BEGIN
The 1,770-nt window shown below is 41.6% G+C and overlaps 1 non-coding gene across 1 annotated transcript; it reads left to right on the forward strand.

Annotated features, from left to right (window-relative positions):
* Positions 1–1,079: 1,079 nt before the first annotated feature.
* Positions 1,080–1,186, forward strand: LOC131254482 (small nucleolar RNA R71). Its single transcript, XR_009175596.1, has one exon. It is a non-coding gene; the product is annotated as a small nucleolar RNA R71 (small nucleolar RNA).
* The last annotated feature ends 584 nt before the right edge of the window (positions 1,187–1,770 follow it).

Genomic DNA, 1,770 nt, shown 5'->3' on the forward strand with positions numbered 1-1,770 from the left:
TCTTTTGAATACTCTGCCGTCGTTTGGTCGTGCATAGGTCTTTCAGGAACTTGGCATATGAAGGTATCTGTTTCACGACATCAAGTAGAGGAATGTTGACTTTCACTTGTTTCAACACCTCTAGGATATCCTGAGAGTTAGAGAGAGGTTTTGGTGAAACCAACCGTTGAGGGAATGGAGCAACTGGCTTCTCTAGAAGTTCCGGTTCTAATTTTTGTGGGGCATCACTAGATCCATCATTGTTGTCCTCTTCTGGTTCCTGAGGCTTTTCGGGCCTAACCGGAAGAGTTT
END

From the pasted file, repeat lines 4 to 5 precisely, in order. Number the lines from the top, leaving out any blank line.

* Positions 1,080–1,186, forward strand: LOC131254482 (small nucleolar RNA R71). Its single transcript, XR_009175596.1, has one exon. It is a non-coding gene; the product is annotated as a small nucleolar RNA R71 (small nucleolar RNA).
* The last annotated feature ends 584 nt before the right edge of the window (positions 1,187–1,770 follow it).